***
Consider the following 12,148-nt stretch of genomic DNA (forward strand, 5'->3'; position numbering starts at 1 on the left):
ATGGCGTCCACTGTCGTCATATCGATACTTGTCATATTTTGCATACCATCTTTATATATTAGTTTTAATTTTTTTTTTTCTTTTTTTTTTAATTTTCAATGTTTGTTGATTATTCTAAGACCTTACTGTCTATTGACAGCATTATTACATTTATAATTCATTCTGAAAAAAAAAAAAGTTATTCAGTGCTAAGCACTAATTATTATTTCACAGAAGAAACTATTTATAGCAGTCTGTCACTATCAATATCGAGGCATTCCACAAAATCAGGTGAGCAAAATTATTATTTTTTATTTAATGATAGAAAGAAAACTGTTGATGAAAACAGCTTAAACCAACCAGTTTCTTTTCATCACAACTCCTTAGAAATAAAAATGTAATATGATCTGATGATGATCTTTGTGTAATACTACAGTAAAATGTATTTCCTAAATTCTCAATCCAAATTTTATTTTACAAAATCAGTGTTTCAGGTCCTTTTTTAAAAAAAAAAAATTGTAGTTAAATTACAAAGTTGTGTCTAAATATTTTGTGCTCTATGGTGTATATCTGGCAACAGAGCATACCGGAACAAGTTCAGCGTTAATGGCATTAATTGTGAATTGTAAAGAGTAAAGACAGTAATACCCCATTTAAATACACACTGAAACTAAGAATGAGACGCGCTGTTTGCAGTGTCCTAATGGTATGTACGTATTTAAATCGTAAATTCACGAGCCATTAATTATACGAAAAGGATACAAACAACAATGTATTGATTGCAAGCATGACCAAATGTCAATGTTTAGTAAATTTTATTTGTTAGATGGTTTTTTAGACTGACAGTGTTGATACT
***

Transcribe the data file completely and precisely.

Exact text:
Consider the following 12,148-nt stretch of genomic DNA (forward strand, 5'->3'; position numbering starts at 1 on the left):
ATGGCGTCCACTGTCGTCATATCGATACTTGTCATATTTTGCATACCATCTTTATATATTAGTTTTAATTTTTTTTTTTCTTTTTTTTTTAATTTTCAATGTTTGTTGATTATTCTAAGACCTTACTGTCTATTGACAGCATTATTACATTTATAATTCATTCTGAAAAAAAAAAAAGTTATTCAGTGCTAAGCACTAATTATTATTTCACAGAAGAAACTATTTATAGCAGTCTGTCACTATCAATATCGAGGCATTCCACAAAATCAGGTGAGCAAAATTATTATTTTTTATTTAATGATAGAAAGAAAACTGTTGATGAAAACAGCTTAAACCAACCAGTTTCTTTTCATCACAACTCCTTAGAAATAAAAATGTAATATGATCTGATGATGATCTTTGTGTAATACTACAGTAAAATGTATTTCCTAAATTCTCAATCCAAATTTTATTTTACAAAATCAGTGTTTCAGGTCCTTTTTTAAAAAAAAAAAATTGTAGTTAAATTACAAAGTTGTGTCTAAATATTTTGTGCTCTATGGTGTATATCTGGCAACAGAGCATACCGGAACAAGTTCAGCGTTAATGGCATTAATTGTGAATTGTAAAGAGTAAAGACAGTAATACCCCATTTAAATACACACTGAAACTAAGAATGAGACGCGCTGTTTGCAGTGTCCTAATGGTATGTACGTATTTAAATCGTAAATTCACGAGCCATTAATTATACGAAAAGGATACAAACAACAATGTATTGATTGCAAGCATGACCAAATGTCAATGTTTAGTAAATTTTATTTGTTAGATGGTTTTTTAGACTGACAGTGTTGATACT